Stanene, graphene’s wonder cousin
doi:10.1038/nindia.2017.63 Published online 5 June 2017
Tin is set to become the next wonder material. Like graphene, the humble anti-corrosive metal can act as a conductor by forming a one-atom thick film called stanene. Theoretically, stanene could even allow electrons to flow without any resistance.
Using ultrafast laser material interactions1, an Indian research team, led by Sumit Saxena from the Indian Institute of Technology, Bombay, synthesized a few layers of free-standing stanene to explore its potential.
“This study is the first ever reported synthesis of free-standing stanene,” says Shobha Shukla, one of the team. “It also experimentally proves that stanene has a low buckled armchair-shaped honeycomb structure.”
In 2013, physicists theoretically predicted the existence and potential of stanene and suggested it could function as a topological insulator through which electrons could not travel. Instead, electrons travel on the surface at very high speeds without colliding with other electrons and atoms as they do in most materials. This should allow stanene film to conduct electricity without dissipating energy as waste heat.
This property is potentially useful in fabricating electronic and photonic devices using stanene, according to Shukla and her colleagues.
But to make topological insulators from stanene, physicists need to synthesize and understand its structure and properties. The scientists made the free-standing stanene by shining ultrafast femto-second laser pulses on to a tin target in a liquid medium. This triggered a phase change, converting tetragonal structure of tin into hexagonal stanene.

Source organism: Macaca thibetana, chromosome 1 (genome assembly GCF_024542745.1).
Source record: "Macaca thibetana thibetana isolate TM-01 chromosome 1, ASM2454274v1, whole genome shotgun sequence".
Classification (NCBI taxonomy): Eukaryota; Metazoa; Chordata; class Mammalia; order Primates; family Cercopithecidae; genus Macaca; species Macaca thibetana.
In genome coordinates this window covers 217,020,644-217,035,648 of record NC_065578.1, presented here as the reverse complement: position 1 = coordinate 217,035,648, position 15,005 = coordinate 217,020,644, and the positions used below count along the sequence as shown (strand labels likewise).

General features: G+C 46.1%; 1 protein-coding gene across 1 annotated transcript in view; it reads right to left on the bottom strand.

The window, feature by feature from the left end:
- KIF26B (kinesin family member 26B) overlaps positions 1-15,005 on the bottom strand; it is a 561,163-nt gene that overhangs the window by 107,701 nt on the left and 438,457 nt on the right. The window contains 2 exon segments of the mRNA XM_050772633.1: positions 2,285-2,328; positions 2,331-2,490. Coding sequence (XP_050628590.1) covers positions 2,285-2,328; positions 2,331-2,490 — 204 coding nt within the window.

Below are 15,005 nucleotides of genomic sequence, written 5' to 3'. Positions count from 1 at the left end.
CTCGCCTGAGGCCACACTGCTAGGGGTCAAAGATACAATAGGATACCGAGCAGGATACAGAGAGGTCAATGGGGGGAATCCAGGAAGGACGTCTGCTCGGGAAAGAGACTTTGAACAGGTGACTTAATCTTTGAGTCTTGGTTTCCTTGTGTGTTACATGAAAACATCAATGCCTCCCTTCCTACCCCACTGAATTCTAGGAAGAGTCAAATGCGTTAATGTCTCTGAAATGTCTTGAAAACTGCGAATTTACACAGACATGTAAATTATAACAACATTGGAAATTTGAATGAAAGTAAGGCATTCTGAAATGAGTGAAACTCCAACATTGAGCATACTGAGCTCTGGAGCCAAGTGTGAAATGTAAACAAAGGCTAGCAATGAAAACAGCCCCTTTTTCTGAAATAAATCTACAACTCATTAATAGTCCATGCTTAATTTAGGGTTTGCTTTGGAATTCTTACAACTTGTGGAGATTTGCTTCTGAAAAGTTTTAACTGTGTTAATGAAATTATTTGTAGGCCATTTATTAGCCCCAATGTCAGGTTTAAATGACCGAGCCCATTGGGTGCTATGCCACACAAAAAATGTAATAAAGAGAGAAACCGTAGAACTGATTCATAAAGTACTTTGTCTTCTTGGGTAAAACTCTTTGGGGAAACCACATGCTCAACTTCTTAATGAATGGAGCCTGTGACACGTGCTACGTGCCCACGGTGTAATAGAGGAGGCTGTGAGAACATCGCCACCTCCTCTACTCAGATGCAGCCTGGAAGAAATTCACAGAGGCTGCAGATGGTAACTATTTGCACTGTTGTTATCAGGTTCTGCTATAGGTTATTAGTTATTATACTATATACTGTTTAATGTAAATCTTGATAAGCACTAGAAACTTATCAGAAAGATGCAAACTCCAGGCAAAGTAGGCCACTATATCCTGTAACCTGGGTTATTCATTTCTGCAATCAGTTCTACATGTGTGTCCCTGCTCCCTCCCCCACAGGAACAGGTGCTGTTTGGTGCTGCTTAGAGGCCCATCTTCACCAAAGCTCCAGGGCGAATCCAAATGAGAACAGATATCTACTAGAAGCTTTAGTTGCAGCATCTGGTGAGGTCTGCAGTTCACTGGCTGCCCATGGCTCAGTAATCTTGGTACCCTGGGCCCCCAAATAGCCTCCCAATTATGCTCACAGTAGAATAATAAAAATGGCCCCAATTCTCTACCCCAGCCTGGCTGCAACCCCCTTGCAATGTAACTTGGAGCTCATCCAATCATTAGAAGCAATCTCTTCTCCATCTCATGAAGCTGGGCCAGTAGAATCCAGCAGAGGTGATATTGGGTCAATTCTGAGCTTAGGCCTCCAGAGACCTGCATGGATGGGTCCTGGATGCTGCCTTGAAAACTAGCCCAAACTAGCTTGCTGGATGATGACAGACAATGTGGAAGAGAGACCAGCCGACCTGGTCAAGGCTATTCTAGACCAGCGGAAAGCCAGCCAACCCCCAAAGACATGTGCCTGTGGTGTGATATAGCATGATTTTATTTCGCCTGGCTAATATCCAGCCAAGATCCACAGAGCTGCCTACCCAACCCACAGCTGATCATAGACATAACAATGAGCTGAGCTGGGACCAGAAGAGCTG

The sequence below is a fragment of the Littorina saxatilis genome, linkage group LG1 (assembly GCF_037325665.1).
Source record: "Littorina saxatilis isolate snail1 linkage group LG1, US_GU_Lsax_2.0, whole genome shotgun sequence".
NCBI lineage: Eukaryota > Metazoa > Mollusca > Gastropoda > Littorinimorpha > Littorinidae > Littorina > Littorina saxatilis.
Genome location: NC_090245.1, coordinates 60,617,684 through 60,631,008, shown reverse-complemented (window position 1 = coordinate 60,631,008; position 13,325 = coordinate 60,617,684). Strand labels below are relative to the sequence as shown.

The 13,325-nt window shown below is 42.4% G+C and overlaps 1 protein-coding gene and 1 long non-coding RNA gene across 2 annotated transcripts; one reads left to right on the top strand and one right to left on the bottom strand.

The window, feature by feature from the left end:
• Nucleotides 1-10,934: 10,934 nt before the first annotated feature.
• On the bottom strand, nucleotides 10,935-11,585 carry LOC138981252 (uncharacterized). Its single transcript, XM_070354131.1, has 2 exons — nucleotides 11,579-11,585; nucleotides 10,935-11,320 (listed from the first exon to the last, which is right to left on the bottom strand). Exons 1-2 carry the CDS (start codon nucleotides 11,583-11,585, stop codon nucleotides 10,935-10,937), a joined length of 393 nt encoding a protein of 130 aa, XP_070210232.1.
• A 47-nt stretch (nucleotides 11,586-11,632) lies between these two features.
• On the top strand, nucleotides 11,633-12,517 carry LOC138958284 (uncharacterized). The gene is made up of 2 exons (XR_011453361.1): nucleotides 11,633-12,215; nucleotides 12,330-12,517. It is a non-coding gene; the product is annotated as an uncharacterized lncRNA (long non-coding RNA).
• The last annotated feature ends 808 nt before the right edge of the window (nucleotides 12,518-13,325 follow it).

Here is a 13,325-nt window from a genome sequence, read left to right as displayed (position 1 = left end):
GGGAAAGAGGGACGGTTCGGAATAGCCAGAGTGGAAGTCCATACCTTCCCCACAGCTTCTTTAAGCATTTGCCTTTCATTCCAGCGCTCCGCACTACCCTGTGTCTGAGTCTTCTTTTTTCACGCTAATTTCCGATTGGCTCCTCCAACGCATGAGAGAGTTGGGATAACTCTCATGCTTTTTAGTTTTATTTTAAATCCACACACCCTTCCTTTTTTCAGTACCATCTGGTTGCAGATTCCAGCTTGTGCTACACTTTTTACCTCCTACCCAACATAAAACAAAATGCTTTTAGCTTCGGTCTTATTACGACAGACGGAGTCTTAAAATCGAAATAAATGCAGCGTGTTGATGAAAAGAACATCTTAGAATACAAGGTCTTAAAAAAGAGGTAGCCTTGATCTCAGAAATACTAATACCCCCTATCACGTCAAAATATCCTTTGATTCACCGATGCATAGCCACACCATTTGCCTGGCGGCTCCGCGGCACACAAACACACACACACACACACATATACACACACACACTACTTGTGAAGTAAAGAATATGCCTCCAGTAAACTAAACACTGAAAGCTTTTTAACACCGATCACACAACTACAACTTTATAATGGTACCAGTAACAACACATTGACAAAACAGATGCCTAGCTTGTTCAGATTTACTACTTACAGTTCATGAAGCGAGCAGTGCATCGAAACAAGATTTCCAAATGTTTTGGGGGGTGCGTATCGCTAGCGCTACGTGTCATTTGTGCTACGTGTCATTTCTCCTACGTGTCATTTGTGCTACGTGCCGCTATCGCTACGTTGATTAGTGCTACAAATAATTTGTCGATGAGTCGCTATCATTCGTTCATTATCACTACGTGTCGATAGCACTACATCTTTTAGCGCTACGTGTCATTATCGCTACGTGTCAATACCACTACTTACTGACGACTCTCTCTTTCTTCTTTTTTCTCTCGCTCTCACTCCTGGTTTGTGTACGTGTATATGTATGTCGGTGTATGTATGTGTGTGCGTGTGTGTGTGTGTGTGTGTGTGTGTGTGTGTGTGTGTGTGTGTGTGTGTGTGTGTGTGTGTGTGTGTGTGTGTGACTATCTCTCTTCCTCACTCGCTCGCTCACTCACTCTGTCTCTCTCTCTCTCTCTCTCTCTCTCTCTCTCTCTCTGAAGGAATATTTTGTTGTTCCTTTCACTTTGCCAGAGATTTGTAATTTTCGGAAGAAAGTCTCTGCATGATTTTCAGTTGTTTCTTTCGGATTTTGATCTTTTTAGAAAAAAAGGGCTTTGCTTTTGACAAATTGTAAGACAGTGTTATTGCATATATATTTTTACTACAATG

Using sophisticated imaging techniques, they found that the sheets of stanene had extremely narrow interlayer spacing with weak interlayer interactions like graphene. The stanene exhibited strong absorption in the ultraviolet region. During such absorption, it showed electron movement which is also observed in graphene2.
Physicists doing research on stanene hail the synthesis of free-standing stanene. “This study shows that free-standing stanene sheet can be synthesized with any support. This is a promising approach in terms of synthesis,” says Biswarup Pathak from the Indian Institute of Technology, Indore.
Such development in synthesizing stanene will certainly put India on the map for producing and utilizing stanene as a topological insulator, Pathak adds.
Experimentally validating the two-dimensional structure of stanene is valuable work which backs the previous theoretical predictions on its structure and properties, says Chiranjib Majumder from the Bhabha Atomic Research Centre, Mumbai.
1. Saxena, S. et al. Stanene: atomically thick freestanding layer of 2D hexagonal tin. Sci. Rep. 6, 31073 (2016)
2. Chaudhary, R. P. et al. Optical properties of stanene. Nanotechnology. 27, 495701 (2016)